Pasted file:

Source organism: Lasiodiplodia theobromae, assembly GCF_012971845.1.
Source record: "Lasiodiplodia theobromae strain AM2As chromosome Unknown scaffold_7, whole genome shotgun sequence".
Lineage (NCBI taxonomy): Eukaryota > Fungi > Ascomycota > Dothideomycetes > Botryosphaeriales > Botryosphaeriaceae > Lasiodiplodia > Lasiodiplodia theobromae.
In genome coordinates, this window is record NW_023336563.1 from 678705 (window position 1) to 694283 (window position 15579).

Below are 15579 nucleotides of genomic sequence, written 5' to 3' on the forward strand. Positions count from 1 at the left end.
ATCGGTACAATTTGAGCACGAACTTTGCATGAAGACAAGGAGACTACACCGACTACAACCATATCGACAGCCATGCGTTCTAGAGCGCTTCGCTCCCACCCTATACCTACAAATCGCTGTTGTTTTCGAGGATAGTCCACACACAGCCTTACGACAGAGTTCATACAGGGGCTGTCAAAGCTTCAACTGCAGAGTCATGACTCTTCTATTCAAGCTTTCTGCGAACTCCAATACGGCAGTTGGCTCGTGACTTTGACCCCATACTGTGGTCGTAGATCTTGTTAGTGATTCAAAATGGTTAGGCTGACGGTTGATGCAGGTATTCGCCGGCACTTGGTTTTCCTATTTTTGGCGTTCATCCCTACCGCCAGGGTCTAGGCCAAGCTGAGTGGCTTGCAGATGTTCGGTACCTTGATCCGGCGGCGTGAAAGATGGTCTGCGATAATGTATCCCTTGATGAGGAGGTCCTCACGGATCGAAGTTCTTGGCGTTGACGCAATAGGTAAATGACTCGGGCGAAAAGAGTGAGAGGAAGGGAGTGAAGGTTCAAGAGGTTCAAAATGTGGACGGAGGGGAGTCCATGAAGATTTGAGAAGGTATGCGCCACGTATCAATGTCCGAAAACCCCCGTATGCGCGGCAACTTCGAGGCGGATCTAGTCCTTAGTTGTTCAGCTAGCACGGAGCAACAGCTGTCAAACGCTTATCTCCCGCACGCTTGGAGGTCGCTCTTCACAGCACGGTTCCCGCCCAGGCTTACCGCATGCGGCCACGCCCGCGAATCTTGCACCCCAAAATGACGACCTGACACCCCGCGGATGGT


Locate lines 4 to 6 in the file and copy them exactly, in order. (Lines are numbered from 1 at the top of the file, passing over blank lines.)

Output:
In genome coordinates, this window is record NW_023336563.1 from 678705 (window position 1) to 694283 (window position 15579).

Below are 15579 nucleotides of genomic sequence, written 5' to 3' on the forward strand. Positions count from 1 at the left end.
ATCGGTACAATTTGAGCACGAACTTTGCATGAAGACAAGGAGACTACACCGACTACAACCATATCGACAGCCATGCGTTCTAGAGCGCTTCGCTCCCACCCTATACCTACAAATCGCTGTTGTTTTCGAGGATAGTCCACACACAGCCTTACGACAGAGTTCATACAGGGGCTGTCAAAGCTTCAACTGCAGAGTCATGACTCTTCTATTCAAGCTTTCTGCGAACTCCAATACGGCAGTTGGCTCGTGACTTTGACCCCATACTGTGGTCGTAGATCTTGTTAGTGATTCAAAATGGTTAGGCTGACGGTTGATGCAGGTATTCGCCGGCACTTGGTTTTCCTATTTTTGGCGTTCATCCCTACCGCCAGGGTCTAGGCCAAGCTGAGTGGCTTGCAGATGTTCGGTACCTTGATCCGGCGGCGTGAAAGATGGTCTGCGATAATGTATCCCTTGATGAGGAGGTCCTCACGGATCGAAGTTCTTGGCGTTGACGCAATAGGTAAATGACTCGGGCGAAAAGAGTGAGAGGAAGGGAGTGAAGGTTCAAGAGGTTCAAAATGTGGACGGAGGGGAGTCCATGAAGATTTGAGAAGGTATGCGCCACGTATCAATGTCCGAAAACCCCCGTATGCGCGGCAACTTCGAGGCGGATCTAGTCCTTAGTTGTTCAGCTAGCACGGAGCAACAGCTGTCAAACGCTTATCTCCCGCACGCTTGGAGGTCGCTCTTCACAGCACGGTTCCCGCCCAGGCTTACCGCATGCGGCCACGCCCGCGAATCTTGCACCCCAAAATGACGACCTGACACCCCGCGGATGGT